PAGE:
David Bourget (Western Ontario)
David Chalmers (ANU, NYU)
Rafael De Clercq
Jack Alan Reynolds
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Journal of Agricultural and Environmental Ethics 13 (3-4):181-203 (2000)
Humanism – in the sense that humans alonehave moral standing, or else a surpassing degree of it– has traditionally dominated all of ethicaldiscourse. However, its past formulations havesuccumbed to the temptation merely to stipulate sucha criterion, such as rationality, which nonhumans areoften deemed (without sufficient argument) to failwithout exception. Animal liberationistarguments do exist in counterpoint to traditionalhumanism, but one current difficulty seems to be asimple clash of basic assumptions, with an indecisiveresult. Although the author of this paper is anonanthropocentrist, he attempts to further the moraltheoretical debate by constructing a more powerfulversion of humanism, based in a pursuit of the good,per se. The theory is premised upon viewing humans asgenerally having and leading lives of greater value,in some relevant sense. This essay prefigures theauthor's refutation of humanism, more generally, inthe understanding that such a world view cannot trulybe refuted unless its best version is answered.Whatever the status of this paper's offering of``Obligatory'' Anthropocentrism, the theory can be seento have a great deal more success than itspredecessors in parrying, and apparently outdoing,contemporary animal liberationist philosophies.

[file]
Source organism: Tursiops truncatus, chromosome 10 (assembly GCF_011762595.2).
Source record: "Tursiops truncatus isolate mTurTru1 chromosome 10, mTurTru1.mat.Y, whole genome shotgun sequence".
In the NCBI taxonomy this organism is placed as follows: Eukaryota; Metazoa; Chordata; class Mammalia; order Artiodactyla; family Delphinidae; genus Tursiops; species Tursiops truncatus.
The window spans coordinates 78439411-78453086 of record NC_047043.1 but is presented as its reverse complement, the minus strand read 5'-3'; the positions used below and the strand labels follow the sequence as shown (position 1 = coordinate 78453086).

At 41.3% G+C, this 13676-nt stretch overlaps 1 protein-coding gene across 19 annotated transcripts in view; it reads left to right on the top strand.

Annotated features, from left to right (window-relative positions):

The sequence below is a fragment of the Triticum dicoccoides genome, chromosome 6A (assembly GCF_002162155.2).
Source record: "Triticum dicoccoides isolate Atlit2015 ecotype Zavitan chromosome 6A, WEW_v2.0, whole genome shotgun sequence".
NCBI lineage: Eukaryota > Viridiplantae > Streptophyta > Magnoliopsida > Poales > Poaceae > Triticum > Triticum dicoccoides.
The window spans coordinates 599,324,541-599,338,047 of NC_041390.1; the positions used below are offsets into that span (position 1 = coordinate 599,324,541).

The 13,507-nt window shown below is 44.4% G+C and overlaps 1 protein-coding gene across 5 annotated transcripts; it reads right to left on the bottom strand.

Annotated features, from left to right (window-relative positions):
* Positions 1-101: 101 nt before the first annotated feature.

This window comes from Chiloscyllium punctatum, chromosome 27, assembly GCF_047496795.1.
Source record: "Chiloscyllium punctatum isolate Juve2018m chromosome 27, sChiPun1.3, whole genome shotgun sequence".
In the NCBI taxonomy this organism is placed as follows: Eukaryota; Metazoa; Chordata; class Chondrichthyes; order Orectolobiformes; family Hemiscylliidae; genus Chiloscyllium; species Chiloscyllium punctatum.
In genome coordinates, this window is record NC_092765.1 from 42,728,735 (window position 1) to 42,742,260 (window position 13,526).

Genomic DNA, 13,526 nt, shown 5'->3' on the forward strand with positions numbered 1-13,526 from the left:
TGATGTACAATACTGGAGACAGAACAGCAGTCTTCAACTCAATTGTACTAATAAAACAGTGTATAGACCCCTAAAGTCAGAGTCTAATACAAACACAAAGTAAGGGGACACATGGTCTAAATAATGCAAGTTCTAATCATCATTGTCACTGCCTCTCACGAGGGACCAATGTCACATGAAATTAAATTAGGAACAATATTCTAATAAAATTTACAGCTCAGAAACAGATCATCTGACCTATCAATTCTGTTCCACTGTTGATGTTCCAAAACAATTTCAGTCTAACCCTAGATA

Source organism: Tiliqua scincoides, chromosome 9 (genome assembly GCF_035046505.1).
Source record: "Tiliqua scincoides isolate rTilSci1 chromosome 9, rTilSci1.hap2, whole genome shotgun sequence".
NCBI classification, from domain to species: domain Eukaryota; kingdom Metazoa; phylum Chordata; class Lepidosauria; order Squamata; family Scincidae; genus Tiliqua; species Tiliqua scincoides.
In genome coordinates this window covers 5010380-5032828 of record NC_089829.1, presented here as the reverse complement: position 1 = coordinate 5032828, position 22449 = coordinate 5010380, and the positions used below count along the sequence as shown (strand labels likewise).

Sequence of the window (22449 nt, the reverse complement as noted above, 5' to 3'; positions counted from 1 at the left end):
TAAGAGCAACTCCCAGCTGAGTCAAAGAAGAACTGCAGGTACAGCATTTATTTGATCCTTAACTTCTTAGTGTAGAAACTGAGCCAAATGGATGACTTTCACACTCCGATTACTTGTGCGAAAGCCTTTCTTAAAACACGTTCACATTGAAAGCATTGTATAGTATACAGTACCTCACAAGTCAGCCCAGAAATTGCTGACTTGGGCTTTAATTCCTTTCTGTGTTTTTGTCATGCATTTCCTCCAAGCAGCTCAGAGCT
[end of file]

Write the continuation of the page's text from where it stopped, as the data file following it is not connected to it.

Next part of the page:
|Keywords||animal rights anthropocentrism empathy environmental ethics ethics humanism|
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Citations of this work BETA
Evelyn B. Pluhar (2006). Experimentation on Humans and Nonhumans. Theoretical Medicine and Bioethics 27 (4):333-355.
Kamel Mellahi & Geoffrey Wood (2005). Business Failure in the Use of Animals: Ethical Issues and Contestations. Business Ethics 14 (2):151–163.
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